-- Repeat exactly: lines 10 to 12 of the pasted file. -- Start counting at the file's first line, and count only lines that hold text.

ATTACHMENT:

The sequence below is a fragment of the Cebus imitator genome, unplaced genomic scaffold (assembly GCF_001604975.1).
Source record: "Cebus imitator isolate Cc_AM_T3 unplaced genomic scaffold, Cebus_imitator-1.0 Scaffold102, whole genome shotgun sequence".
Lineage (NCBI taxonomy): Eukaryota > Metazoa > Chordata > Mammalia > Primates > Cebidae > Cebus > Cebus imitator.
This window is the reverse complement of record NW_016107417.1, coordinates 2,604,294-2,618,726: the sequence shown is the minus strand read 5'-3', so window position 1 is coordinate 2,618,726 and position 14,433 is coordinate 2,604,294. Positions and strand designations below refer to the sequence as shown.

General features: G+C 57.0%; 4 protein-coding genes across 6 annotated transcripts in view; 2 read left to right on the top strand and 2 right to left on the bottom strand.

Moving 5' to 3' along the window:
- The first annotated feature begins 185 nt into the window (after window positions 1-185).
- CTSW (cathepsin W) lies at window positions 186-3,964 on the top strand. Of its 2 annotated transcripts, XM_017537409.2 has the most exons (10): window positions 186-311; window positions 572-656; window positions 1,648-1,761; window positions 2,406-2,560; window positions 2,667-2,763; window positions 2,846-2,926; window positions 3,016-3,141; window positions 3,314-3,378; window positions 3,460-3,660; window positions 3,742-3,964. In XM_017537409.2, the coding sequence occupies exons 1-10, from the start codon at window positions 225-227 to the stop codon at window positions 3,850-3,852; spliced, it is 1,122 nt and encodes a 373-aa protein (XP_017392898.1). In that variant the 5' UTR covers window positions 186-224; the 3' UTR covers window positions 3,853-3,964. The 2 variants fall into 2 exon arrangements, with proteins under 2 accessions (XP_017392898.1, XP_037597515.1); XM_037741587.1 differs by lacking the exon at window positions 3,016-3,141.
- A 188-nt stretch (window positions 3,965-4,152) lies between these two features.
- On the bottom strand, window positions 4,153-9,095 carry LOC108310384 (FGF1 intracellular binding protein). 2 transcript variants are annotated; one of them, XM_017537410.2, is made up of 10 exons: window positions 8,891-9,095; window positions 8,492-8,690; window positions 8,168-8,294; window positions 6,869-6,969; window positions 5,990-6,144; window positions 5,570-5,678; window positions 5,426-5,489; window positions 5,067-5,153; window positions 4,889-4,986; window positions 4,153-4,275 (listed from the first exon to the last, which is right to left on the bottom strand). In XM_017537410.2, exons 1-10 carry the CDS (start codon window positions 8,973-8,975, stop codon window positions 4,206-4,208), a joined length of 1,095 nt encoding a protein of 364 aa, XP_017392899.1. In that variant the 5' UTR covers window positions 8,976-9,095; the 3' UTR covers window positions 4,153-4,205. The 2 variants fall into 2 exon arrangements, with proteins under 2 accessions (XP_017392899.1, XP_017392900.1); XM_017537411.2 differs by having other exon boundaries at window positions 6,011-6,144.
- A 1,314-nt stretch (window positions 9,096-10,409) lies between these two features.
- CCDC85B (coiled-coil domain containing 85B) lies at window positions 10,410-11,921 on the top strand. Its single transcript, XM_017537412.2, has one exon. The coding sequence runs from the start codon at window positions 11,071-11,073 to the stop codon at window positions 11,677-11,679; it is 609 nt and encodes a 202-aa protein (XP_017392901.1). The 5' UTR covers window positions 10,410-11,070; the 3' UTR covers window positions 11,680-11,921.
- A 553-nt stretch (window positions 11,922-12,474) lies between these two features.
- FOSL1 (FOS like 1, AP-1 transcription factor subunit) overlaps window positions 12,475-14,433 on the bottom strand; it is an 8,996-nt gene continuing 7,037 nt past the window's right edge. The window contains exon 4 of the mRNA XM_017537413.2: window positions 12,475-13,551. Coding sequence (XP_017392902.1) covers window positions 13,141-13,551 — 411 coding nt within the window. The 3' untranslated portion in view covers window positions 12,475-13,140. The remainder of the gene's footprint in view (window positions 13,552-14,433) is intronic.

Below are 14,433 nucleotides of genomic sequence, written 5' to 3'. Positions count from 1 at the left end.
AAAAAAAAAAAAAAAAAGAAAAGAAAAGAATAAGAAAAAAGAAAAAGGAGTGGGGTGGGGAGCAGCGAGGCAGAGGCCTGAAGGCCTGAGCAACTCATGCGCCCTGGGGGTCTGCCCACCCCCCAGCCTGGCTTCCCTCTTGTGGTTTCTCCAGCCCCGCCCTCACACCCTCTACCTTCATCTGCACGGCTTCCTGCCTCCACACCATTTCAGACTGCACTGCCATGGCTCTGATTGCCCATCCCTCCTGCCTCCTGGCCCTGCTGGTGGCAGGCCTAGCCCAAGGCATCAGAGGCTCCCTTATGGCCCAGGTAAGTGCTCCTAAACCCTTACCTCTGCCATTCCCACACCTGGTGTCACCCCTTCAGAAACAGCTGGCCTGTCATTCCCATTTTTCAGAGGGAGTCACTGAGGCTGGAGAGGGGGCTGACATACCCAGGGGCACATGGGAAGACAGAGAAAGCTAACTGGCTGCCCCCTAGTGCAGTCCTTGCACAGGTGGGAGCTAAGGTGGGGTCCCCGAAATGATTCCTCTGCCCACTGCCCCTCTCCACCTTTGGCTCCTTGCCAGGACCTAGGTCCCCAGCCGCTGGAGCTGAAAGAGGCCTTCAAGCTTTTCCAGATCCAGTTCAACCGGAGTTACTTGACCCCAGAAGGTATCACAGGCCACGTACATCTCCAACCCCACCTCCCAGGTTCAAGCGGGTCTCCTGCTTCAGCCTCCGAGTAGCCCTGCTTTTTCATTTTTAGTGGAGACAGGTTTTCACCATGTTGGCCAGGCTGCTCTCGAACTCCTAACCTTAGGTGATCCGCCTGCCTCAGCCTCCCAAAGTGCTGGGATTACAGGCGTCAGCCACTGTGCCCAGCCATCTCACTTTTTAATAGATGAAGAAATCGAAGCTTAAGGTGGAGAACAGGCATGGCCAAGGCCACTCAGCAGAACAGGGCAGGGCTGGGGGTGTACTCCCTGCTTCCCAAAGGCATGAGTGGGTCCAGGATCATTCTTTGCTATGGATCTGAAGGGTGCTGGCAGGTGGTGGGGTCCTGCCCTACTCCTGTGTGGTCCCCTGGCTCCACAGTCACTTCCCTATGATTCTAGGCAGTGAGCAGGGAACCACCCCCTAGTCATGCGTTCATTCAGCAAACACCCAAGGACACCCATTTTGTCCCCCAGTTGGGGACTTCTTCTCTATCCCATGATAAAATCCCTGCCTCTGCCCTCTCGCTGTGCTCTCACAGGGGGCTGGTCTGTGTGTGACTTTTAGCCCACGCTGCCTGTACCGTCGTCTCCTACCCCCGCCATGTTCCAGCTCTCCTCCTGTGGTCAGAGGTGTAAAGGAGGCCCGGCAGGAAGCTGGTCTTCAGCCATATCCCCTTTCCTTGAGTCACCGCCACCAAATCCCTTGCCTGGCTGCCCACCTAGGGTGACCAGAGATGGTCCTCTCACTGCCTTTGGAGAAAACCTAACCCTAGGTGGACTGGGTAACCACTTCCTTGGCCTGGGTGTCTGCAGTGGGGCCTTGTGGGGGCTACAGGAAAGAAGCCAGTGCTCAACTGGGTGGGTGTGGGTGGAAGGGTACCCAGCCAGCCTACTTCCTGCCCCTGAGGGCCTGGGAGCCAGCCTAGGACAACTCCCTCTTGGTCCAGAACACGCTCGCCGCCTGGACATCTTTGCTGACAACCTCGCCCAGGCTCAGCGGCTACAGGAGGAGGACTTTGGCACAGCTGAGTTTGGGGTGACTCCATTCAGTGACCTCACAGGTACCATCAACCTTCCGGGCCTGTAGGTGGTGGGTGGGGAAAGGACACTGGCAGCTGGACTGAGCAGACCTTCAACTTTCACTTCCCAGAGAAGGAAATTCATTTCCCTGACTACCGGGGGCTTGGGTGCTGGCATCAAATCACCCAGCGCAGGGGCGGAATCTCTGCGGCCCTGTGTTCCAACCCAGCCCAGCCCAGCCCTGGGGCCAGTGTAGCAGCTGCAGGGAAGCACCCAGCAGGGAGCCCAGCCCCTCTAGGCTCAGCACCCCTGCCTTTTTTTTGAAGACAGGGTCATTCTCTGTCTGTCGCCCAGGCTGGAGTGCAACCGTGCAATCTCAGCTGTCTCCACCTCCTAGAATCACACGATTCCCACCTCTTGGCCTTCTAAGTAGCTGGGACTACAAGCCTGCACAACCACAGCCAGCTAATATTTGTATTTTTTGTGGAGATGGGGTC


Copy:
- On the bottom strand, window positions 4,153-9,095 carry LOC108310384 (FGF1 intracellular binding protein). 2 transcript variants are annotated; one of them, XM_017537410.2, is made up of 10 exons: window positions 8,891-9,095; window positions 8,492-8,690; window positions 8,168-8,294; window positions 6,869-6,969; window positions 5,990-6,144; window positions 5,570-5,678; window positions 5,426-5,489; window positions 5,067-5,153; window positions 4,889-4,986; window positions 4,153-4,275 (listed from the first exon to the last, which is right to left on the bottom strand). In XM_017537410.2, exons 1-10 carry the CDS (start codon window positions 8,973-8,975, stop codon window positions 4,206-4,208), a joined length of 1,095 nt encoding a protein of 364 aa, XP_017392899.1. In that variant the 5' UTR covers window positions 8,976-9,095; the 3' UTR covers window positions 4,153-4,205. The 2 variants fall into 2 exon arrangements, with proteins under 2 accessions (XP_017392899.1, XP_017392900.1); XM_017537411.2 differs by having other exon boundaries at window positions 6,011-6,144.
- A 1,314-nt stretch (window positions 9,096-10,409) lies between these two features.
- CCDC85B (coiled-coil domain containing 85B) lies at window positions 10,410-11,921 on the top strand. Its single transcript, XM_017537412.2, has one exon. The coding sequence runs from the start codon at window positions 11,071-11,073 to the stop codon at window positions 11,677-11,679; it is 609 nt and encodes a 202-aa protein (XP_017392901.1). The 5' UTR covers window positions 10,410-11,070; the 3' UTR covers window positions 11,680-11,921.